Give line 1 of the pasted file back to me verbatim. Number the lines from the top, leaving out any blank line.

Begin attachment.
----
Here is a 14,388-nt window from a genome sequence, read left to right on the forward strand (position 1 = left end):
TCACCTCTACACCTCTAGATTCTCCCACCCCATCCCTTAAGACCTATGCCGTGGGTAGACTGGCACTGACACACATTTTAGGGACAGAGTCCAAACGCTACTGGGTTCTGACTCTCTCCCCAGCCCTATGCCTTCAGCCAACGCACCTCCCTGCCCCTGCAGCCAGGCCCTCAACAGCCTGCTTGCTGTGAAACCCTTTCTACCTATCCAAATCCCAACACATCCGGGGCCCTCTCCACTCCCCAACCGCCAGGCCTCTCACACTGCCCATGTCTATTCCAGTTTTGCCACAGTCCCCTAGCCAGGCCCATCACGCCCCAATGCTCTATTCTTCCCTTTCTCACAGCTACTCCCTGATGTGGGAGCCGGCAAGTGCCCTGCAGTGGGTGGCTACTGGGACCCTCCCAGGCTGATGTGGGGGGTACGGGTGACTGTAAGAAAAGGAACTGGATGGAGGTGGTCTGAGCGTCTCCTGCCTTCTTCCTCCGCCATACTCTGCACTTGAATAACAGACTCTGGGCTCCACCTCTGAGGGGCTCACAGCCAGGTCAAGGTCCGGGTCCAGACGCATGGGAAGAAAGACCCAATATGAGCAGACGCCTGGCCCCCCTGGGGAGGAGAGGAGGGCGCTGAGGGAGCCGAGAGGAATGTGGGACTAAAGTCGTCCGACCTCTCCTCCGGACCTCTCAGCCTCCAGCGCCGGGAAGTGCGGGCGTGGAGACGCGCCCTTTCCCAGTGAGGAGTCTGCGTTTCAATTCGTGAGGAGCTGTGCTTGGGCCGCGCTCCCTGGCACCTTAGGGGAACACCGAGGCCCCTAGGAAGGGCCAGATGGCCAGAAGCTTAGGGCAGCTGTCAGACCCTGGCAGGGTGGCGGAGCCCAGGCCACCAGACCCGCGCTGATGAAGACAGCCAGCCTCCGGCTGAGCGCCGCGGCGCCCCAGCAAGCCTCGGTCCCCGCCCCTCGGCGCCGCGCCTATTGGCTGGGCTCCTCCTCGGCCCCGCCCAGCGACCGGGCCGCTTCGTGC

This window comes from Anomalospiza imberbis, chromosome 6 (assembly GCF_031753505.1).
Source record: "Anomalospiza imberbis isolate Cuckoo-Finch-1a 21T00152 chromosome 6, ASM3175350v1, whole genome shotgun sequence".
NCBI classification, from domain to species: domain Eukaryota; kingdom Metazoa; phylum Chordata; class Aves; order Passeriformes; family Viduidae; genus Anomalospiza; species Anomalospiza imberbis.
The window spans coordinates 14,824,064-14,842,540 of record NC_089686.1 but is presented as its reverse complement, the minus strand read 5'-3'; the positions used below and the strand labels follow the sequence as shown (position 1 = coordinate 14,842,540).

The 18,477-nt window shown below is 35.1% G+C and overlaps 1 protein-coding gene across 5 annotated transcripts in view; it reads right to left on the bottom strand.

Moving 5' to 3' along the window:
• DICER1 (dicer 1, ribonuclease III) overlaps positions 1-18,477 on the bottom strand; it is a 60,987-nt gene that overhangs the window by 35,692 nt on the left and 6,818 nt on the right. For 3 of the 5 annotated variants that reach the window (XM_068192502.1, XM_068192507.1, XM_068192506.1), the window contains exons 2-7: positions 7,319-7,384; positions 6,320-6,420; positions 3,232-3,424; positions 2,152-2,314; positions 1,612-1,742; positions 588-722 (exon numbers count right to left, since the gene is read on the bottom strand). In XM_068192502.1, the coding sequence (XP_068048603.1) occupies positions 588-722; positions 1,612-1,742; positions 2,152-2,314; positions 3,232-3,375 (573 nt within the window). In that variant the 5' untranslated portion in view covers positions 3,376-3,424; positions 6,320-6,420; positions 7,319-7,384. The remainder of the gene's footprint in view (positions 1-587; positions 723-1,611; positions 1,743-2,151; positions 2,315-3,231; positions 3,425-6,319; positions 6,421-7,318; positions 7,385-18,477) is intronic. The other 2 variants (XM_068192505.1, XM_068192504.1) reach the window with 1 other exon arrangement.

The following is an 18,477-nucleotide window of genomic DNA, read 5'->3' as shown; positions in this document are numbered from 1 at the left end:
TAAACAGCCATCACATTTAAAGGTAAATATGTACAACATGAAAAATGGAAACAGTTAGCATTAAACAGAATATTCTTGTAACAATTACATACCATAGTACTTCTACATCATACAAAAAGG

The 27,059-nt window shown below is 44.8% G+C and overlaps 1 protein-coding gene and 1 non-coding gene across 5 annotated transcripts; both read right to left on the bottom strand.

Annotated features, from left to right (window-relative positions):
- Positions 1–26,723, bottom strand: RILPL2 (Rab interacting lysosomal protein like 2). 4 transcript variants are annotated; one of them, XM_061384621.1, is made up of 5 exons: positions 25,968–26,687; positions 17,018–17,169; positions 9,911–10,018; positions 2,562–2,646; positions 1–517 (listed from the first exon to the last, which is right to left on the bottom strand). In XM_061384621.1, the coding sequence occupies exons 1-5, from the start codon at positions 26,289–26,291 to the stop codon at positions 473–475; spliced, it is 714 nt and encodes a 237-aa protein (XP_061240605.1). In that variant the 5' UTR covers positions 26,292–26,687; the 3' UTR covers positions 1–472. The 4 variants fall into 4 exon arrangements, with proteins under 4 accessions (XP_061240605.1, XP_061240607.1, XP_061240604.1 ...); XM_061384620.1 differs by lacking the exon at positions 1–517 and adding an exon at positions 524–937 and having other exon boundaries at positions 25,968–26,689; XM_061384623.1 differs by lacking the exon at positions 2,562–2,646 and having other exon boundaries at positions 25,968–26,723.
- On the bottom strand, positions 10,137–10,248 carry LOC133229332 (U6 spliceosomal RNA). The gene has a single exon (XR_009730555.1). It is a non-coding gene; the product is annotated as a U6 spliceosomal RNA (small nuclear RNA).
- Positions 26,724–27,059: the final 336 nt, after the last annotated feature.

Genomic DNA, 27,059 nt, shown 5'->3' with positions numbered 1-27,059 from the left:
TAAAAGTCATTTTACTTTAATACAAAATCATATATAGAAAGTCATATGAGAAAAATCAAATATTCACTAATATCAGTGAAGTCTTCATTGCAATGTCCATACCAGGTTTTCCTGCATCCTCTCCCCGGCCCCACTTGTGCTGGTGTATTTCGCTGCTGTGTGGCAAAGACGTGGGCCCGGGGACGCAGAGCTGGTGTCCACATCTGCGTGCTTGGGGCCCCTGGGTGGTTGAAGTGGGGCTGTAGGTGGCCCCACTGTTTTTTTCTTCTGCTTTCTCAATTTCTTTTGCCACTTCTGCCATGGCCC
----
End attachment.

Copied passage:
Here is a 14,388-nt window from a genome sequence, read left to right on the forward strand (position 1 = left end):